You can't forget how to ride a bike - Deepstash
You can't forget how to ride a bike

You can't forget how to ride a bike

After learning to cycle, most people won't forget how to pedal a bike even after decades.

Learning how to cycle requires higher-level thinking.

  • Your brain's motor cortices plan and execute precise muscle control,
  • The cerebellum helps you balance and pedal,
  • The basal ganglia keep these movements smooth.

While we use muscle movement and brain connection in other activities like dancing, sports, and walking, we don' use it all simultaneously like when we cycle.

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Muscle Memory

Our most repeated physical actions can, with continual practice, be performed automatically without any real-time awareness.

We think of those particular skills being stored in our ‘muscle memory’ but in reality, they are stored very much in our brains.

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We don't forget procedural memory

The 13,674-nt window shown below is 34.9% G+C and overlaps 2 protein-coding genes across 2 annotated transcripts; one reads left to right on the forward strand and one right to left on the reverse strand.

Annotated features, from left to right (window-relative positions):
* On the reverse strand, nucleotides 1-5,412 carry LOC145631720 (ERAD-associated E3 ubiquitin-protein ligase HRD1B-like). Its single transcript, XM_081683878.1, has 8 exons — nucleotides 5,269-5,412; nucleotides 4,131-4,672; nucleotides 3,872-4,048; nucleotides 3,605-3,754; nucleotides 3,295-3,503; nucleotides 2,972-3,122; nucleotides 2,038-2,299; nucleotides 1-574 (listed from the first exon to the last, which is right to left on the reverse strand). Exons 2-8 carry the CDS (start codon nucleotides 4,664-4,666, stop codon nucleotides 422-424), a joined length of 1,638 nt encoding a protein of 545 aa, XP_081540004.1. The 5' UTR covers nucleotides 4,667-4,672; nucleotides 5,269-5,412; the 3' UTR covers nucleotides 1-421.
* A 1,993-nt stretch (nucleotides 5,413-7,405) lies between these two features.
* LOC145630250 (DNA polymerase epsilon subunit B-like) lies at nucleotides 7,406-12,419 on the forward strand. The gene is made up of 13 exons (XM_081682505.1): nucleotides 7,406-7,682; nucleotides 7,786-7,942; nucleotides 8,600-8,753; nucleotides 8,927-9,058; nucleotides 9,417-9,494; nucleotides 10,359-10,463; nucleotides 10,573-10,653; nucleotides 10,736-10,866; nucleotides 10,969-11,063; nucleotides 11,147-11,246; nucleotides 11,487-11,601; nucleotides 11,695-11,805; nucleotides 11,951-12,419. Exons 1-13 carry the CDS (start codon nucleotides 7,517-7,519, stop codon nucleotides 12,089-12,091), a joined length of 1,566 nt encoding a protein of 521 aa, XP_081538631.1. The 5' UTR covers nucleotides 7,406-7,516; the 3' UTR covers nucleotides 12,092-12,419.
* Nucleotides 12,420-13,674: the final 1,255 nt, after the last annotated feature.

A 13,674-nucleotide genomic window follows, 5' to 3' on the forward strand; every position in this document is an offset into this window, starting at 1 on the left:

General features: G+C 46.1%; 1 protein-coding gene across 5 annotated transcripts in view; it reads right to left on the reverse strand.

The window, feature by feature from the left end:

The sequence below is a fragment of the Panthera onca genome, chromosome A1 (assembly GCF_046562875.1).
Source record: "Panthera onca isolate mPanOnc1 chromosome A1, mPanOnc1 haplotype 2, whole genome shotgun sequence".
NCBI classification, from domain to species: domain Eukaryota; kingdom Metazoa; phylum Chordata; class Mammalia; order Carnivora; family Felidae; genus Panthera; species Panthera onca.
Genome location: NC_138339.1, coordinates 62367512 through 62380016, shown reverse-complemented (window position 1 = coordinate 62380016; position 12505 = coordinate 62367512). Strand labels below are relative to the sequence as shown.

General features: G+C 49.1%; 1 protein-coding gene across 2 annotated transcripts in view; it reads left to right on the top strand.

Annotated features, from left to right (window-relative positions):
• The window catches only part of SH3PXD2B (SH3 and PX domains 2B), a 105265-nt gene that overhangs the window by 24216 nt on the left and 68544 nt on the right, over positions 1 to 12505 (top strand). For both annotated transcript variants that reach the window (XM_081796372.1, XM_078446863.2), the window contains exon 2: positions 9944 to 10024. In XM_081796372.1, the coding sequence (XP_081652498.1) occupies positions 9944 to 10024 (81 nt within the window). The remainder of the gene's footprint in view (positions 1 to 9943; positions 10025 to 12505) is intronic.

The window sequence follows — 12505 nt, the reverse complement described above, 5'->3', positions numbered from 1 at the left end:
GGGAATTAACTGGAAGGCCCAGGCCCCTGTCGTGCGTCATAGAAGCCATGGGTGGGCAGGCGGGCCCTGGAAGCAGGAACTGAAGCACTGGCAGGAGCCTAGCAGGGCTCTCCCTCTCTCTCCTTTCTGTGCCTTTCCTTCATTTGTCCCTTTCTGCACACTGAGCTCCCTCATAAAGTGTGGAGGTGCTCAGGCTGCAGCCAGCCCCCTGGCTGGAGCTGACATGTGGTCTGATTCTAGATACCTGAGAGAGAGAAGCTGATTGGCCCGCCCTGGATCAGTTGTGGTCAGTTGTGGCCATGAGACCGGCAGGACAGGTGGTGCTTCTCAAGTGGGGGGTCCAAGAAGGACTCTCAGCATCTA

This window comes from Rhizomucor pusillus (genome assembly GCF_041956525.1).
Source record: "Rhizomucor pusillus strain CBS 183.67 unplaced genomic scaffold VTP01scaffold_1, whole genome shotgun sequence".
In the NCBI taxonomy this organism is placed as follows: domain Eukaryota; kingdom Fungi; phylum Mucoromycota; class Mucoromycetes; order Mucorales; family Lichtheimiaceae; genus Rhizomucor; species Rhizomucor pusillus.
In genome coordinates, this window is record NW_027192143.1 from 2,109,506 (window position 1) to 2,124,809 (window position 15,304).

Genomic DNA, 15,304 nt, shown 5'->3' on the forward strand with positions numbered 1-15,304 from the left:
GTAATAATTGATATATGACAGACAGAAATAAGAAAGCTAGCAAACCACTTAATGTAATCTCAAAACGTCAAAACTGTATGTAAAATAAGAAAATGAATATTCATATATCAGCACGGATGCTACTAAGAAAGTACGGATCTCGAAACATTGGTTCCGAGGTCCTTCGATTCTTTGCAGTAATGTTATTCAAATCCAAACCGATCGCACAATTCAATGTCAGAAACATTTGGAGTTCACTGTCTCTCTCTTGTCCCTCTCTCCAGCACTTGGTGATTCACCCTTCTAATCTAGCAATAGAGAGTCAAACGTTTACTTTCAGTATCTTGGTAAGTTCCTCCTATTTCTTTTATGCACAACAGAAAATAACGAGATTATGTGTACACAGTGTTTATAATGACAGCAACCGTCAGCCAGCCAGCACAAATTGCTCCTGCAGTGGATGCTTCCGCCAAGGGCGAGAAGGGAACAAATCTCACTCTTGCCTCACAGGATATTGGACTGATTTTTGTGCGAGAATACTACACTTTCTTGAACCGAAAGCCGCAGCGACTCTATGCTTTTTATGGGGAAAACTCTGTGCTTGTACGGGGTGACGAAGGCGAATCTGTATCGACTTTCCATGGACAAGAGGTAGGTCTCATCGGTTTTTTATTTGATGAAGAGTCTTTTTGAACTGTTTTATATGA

There are two types of long-term memory:

  1. Declarative memory. There are two types of declarative memory: Recollections of experiences, such as the first day we started school, and semantic memory, such as the capital of France. This means that you are aware of the knowledge and can communicate the memories.
  2. Procedural memory, such as playing an instrument or riding a bicycle, is preserved for a lifetime. This system is seldom compromised because the basal ganglia, responsible for processing this memory, is protected in the brain's centre.

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Ataxia, defined as impaired coordination of voluntary muscle movement, is a physical finding, not a disease, and the underlying etiology needs to be investigated.

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